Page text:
Several fighters with the Islamic State group in Afghanistan are thought to have become the first to desert the organization and join the government's forces, officials from the Kabul-based administration said Wednesday. Around 10 militants with the extremist group, aka ISIS, gave up their allegiance and said that others would soon be willing to join them.
“Daesh fighters have joined the reconciliation process today and put down their guns,” Attaullah Khogyani, a spokesman for the governor of Afghanistan’s eastern Nangarhar province, where the ISIS affiliate in Afghanistan is based, told Stars and Stripes. “This is the first time on the national level that Daesh fighters have given up fighting and joined the peace process,” he said, using another name for ISIS.
Unlike in Syria and Iraq, where the group traditionally has been based, and in Libya, ISIS has struggled to gain traction in Afghanistan, where foreign influence historically has been rejected. The terror group was ousted from Helmand and Kandahar by government forces and are being actively rejected and hunted by the more moderate Taliban in other regions.
ISIS has also been pushed back by attacks from U.S.-operated drones, according to the Stars and Stripes report.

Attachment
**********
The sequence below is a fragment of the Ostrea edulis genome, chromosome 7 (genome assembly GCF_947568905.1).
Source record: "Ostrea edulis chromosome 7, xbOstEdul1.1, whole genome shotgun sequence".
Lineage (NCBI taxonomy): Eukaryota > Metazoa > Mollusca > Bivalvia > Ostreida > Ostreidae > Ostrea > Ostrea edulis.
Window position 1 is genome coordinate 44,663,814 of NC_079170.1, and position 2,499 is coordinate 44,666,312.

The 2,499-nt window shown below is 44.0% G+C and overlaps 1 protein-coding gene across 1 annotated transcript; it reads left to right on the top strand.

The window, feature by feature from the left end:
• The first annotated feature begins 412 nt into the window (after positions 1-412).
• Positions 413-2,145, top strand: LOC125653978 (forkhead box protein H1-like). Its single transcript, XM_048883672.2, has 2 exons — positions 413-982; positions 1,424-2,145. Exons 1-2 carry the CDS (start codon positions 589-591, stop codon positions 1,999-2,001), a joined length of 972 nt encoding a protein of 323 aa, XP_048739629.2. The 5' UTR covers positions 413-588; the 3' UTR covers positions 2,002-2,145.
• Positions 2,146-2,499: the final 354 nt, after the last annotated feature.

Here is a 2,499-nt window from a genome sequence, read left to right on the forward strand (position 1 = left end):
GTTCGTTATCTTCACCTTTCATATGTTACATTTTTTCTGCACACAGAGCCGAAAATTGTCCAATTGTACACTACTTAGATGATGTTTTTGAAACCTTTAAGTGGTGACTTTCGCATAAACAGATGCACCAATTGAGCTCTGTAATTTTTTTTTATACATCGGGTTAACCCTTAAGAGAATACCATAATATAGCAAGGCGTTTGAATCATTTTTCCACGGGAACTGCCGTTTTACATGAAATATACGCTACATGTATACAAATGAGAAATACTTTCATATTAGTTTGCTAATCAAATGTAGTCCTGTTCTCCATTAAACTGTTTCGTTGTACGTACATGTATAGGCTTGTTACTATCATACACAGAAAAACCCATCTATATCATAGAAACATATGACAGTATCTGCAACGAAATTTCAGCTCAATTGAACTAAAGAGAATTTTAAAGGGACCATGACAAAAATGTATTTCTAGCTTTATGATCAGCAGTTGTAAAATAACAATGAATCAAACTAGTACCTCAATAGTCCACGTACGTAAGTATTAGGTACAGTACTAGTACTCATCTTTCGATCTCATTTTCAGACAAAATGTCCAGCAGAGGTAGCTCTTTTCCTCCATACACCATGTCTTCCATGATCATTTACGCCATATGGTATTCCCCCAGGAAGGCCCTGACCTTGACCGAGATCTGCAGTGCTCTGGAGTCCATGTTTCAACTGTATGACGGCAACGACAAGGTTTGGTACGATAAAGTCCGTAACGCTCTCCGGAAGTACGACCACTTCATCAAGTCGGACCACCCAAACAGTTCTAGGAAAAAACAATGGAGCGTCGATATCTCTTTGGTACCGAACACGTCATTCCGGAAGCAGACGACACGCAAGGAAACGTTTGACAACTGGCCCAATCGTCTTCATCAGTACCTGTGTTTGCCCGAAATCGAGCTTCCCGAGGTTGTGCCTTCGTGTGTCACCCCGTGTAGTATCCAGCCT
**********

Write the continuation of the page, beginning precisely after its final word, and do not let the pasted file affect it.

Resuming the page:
While the group of ISIS fighters in Afghanistan is shrinking, those who have remained are thought to have fled to the mountainous regions of Nangarhar province along Afghanistan’s eastern border with Pakistan.
NATO and U.S. commanders believe there to be between 1,000 and 3,000 fighters left in Afghanistan, most of them former Taliban fighters and members of radical Uzbeki and Pakistani groups who switched allegiances.
Given several defeats in Syria and Iraq by Russia- and U.S.-led coalitions over the past year, and by a shortage of money that has forced a cut in salary for all fighters, the terror group’s ranks have been cut from 35,000 to 25,000, according to a White House report. Efforts to stem the extremist group’s revenue, through targeting trucks carrying oil and blowing up the group's banks, have also helped reduce its numbers.